Purpose of review: Mechanical ventilation is the main supportive therapy for patients with acute respiratory distress syndrome. As with any therapy, mechanical ventilation has side effects and may induce lung injury. This review will focus on stretch-dependent activation of alveolar epithelial and endothelial cells and polymorphonuclear leukocytes, and apoptosis/necrosis balance.
Recent findings: The past year has seen important research in the area of mechanotransduction and lung native immunity, suggesting further mechanisms of lung inflammation and injury in ventilator-induced lung injury. Research in the past year has also stressed the importance of inflammatory response by alveolar cells and role of polymorphonuclear leukocytes in stretch-induced lung injury and has suggested a role for apoptosis in the maintenance of the alveolar epithelium.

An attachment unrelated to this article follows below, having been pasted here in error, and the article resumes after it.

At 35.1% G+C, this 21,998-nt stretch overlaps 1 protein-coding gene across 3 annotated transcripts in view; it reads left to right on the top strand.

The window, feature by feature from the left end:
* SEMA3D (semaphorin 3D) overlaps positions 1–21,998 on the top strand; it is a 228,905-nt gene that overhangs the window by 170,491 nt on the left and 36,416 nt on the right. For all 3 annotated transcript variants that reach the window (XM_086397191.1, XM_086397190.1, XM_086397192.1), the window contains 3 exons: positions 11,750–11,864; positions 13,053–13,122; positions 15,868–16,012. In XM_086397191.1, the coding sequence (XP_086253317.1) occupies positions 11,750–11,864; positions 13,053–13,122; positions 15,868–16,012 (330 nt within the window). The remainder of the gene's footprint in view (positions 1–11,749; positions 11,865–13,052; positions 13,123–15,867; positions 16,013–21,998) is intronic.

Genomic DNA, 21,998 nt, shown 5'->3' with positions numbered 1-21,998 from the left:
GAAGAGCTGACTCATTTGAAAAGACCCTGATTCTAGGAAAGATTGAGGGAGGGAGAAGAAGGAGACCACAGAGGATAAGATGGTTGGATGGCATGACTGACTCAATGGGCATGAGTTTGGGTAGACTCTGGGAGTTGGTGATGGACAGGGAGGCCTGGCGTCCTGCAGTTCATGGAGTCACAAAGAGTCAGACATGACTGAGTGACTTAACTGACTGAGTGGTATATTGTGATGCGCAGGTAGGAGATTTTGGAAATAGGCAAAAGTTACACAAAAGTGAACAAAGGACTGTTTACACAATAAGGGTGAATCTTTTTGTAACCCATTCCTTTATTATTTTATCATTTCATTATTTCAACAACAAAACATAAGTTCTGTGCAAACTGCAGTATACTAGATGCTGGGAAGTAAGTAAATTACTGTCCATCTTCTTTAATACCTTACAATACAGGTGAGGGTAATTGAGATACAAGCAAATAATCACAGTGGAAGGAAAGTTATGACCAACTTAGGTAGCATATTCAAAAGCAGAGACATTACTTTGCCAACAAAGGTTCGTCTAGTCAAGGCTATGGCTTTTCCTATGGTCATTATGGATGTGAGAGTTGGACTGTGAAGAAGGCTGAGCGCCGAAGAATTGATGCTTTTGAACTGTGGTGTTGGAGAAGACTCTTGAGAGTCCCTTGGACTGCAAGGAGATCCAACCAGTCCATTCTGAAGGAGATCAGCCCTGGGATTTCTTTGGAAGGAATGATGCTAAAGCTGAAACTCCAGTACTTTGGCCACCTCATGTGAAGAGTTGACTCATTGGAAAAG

Summary: The proportion of patients receiving protective ventilatory strategies remains modest. If efforts to minimize the iatrogenic consequences of mechanical ventilation are to succeed, there must be a greater understanding of the signal transduction mechanisms and the development of potential pharmacologic targets to modulate the molecular and cellular effects of lung stretch.